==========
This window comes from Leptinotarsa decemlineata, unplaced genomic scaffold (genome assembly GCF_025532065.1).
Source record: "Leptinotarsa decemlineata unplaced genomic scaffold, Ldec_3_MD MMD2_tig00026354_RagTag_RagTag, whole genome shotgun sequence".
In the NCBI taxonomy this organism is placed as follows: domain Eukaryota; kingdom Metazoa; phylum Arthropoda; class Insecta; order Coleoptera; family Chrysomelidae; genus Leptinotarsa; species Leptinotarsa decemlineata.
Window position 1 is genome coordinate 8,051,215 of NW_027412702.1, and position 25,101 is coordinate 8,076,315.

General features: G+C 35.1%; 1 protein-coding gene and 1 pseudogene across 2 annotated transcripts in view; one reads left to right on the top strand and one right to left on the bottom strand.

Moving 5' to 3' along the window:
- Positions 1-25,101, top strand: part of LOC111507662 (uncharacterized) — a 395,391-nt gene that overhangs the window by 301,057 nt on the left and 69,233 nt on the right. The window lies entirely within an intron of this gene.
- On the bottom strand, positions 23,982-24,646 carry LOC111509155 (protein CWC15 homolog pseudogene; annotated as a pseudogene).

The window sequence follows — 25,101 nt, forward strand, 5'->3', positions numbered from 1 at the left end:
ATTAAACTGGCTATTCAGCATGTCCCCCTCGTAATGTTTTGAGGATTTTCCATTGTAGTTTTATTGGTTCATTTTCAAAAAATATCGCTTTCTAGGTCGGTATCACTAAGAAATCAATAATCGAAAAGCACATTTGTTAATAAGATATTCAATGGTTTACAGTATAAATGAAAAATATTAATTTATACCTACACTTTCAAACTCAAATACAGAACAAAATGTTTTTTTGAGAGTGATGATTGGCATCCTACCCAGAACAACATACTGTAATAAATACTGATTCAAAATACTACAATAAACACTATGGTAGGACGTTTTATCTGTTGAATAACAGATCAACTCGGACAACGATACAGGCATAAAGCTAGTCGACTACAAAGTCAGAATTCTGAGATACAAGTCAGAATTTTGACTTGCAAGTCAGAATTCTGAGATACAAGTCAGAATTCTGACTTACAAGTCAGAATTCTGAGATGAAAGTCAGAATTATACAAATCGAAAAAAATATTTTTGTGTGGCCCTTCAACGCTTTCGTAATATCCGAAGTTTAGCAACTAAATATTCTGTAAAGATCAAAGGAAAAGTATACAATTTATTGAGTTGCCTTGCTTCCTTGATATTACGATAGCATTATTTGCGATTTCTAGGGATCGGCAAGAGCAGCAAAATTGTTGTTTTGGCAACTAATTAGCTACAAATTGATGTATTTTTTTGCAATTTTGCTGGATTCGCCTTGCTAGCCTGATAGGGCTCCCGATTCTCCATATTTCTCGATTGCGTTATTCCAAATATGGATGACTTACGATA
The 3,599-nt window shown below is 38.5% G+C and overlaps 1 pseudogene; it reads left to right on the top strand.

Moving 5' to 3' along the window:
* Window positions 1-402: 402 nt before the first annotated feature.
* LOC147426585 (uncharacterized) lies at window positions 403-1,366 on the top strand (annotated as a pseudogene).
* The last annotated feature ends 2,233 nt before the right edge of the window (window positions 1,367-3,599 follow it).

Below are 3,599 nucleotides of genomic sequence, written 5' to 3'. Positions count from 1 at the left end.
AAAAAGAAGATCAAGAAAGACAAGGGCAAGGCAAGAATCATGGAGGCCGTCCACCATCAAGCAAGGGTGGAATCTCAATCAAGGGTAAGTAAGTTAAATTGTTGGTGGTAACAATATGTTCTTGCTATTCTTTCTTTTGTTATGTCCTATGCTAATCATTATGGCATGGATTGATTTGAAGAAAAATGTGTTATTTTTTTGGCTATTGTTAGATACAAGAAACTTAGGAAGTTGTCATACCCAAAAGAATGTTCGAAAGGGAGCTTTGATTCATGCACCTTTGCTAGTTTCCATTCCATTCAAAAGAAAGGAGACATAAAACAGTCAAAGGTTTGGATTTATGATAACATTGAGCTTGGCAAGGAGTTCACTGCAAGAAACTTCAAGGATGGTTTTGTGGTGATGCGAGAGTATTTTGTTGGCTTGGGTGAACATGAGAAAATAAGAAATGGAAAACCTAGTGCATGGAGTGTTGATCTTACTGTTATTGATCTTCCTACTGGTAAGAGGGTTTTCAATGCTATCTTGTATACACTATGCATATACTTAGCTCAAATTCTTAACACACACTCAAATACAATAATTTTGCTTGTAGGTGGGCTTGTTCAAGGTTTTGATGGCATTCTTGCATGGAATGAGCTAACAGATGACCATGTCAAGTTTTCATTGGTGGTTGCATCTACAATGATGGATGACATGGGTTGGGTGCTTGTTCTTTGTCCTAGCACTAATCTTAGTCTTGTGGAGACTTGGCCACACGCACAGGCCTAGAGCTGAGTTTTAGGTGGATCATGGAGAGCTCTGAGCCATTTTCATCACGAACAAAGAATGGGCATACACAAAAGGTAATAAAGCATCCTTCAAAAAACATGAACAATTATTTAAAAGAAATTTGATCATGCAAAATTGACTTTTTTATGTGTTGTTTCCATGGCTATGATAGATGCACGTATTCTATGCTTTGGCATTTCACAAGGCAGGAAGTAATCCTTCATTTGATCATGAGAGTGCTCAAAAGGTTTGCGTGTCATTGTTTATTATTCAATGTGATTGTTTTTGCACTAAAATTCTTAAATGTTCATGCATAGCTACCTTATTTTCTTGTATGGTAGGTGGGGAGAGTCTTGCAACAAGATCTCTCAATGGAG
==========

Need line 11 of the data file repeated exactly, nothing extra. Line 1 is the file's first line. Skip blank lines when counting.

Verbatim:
The 3,599-nt window shown below is 38.5% G+C and overlaps 1 pseudogene; it reads left to right on the top strand.